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Pakistan Tehreek-i-Insaf

The PTI was formed in Lahore on April 25, 1996 by its chairman, cricketing legend and politician Imran Khan Niazi....
Updated 18 Jul, 2018 07:14pm

The PTI was formed in Lahore on April 25, 1996 by its chairman, cricketing legend and politician Imran Khan Niazi.

Top leaders

  • Imran Khan (founder and chairperson)
  • Shah Mehmood Qureshi (vice chairman)
  • Shireen Mazari
  • Asad Umar
  • Pervaiz Khattak
  • Jahangir Tareen

Elections 2018

PTI has fielded candidates from 248 NA seats — out of these 136 seats are from Punjab, 46 from Sindh, 38 from Khyber Pakhtunkhwa, 14 from Balochistan, 11 from Fata and three from Islamabad.

Elections 2013

Despite a strong campaign, the party failed to win a majority at the centre in the 2013 general elections and sat on the opposition benches with 32 seats. The party, however, formed a government in Khyber Pakhtunkhwa (KP) after an alliance with Jamaat-i-Islami.

Elections 2008

In 2008, PTI boycotted the elections. It held the position that an elected parliament had little to no meaning under a president in military uniform. Pakhtunkhwa Milli Awami Party, National Party and a few other smaller parties also boycotted polls that year.

Elections 2002

PTI managed to get one seat in the National Assembly, won by Khan himself.

Elections 1997

PTI did not win a single seat in the 1997 elections, which were its first.

2018 manifesto

PTI Manifesto 2013 by PTI Official on Scribd

Major political plays

  • The party has been a vocal opponent of former president Pervez Musharraf's decision to participate in the United States-led 'war on terror' in the aftermath of 9/11.

  • The party has also advocated dialogue with the Taliban, and has for the most part been against taking military action against the militants.

  • The PTI has also opposed drone attacks by the US in Pakistan's tribal areas, and regards them as a reason behind the rise in militancy in the region.

  • It staged a 126-day-long sit-in in 2014 in Islamabad's Red Zone, saying ruling PML-N had won in the 2013 polls through rigging and that an investigation had to be held to address it. The party demanded the resignation of then prime minister Nawaz Sharif. The sit-in, that lasted nearly five months, concluded when Imran Khan called it off in December 2014 following the Army Public School massacre in Peshawar.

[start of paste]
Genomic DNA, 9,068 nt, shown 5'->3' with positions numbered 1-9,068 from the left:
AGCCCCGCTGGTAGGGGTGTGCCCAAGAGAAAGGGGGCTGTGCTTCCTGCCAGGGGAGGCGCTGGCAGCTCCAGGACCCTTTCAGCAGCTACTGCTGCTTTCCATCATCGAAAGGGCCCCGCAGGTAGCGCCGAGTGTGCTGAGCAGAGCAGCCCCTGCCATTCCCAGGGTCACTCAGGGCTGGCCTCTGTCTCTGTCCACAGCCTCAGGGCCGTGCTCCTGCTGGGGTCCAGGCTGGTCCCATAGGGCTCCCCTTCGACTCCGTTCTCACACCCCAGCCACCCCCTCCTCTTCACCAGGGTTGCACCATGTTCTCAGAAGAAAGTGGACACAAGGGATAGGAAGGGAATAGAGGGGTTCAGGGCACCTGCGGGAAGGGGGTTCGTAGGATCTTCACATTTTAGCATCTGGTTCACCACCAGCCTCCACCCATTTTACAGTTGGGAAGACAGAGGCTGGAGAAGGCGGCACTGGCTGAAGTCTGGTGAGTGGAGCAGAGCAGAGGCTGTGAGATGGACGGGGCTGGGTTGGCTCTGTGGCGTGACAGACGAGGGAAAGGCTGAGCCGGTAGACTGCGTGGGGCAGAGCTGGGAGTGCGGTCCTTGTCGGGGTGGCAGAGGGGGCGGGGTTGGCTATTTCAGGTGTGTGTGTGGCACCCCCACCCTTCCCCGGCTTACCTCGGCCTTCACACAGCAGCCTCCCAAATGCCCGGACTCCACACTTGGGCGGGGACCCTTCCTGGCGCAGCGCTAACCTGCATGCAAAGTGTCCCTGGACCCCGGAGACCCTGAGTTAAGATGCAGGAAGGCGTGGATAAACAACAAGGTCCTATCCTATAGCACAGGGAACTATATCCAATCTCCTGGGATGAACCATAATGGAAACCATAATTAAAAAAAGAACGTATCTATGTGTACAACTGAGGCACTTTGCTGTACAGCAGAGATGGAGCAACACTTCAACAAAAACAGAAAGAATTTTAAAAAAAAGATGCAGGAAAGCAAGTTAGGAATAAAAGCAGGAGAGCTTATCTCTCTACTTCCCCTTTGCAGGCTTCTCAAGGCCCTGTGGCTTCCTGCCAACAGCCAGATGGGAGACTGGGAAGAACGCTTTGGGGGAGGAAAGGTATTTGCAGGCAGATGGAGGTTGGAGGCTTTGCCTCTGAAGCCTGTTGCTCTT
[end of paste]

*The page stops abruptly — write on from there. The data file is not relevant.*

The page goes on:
• The party was at the forefront of demanding Nawaz's resignation in 2016 after the Panama leaks. The Panama Papers showed that Nawaz's children Mariam, Hasan and Hussain “were owners or had the right to authorise transactions for several (offshore) companies”. The leaks led to calls for accountability into the financial dealings of the Sharifs. Following an investigation into Nawaz's assets, he was disqualified by the Supreme Court in July 2017 for failing to declare a receivable salary as an asset in his 2013 nomination papers.

  • The party launched the billion tree tsunami initiative in KP, and planted one billion trees in the province in a bid to conserve the environment.

Criticism and controversy

  • Former PTI leader Javed Hashmi alleged that Khan had been "working hand-in-glove with the forces of establishment". He had also alleged that PTI's 2014 dharna was in fact the brain child of ex-ISI chief Ahmed Shuja Pasha, adding that Khan had been in regular contact with ex-army chief Kayani and Pasha during the sit-in. Hashmi quit PTI during the dharna and the party calls him a disgruntled ex-member whose words should not be needed.

  • Despite PTI's public position against corruption, the party itself has been accused of receiving funds illegally from overseas Pakistanis. The petition against PTI in this regard was filed by one of its dissident founding members Akbar S. Babar and is ongoing in the Election Commission of Pakistan since 2014.

  • Senior PTI member and former KP chief minister Pervez Khattak has also been accused of using state machinery for personal use. However, party leadership has not addressed the allegations.

  • Earlier this year, senior PTI leader Jahangir Khan Tareen was disqualified for being 'dishonest' under Article 62(1)(f). Imran Khan had also been accused of failing to declare an offshore company, however, he was found not guilty. The court said Khan was "not liable" to declare Niazi Services Ltd in his 2013 nomination papers as he was not a shareholder or a director of the company.

  • On a few occasions, female members of the PTI have accused the leadership of gender bias. Naz Baloch quit the party in July 2017 claiming only male members were given importance and women party workers were kept at a distance while the youth was restricted only to social media. A more serious allegation was levelled by Ayesha Gulalai, who accused Imran Khan of sexual harassment and claimed that "the respect of women is not in tact in the hands of Imran Khan and the men who surround him".

  • Another influential PTI leader, Ali Ameen Gandapur was accused in 2017 by then PTI member Dawar Khan Kundi, of facilitating eight people who were allegedly involved in stripping and parading a teenage girl in Dera Ismail Khan and filming her. However, Imran Khan claimed the allegations against Gandapur were false and announced that he would expel Kundi from the party.

  • Soon after the Senate elections of 2018, PTI was accused by its KP coalition partner Jamaat-i-Islami of not voting honestly in the polls for the Upper House and instead of following orders "from the top".

  • Despite the party's strong support for dialogue with militant groups, it has been mostly silent on army action in the tribal areas in the past few years. It supported the National Action Plan formulated in the wake of the APS attack as well as the establishment of military courts.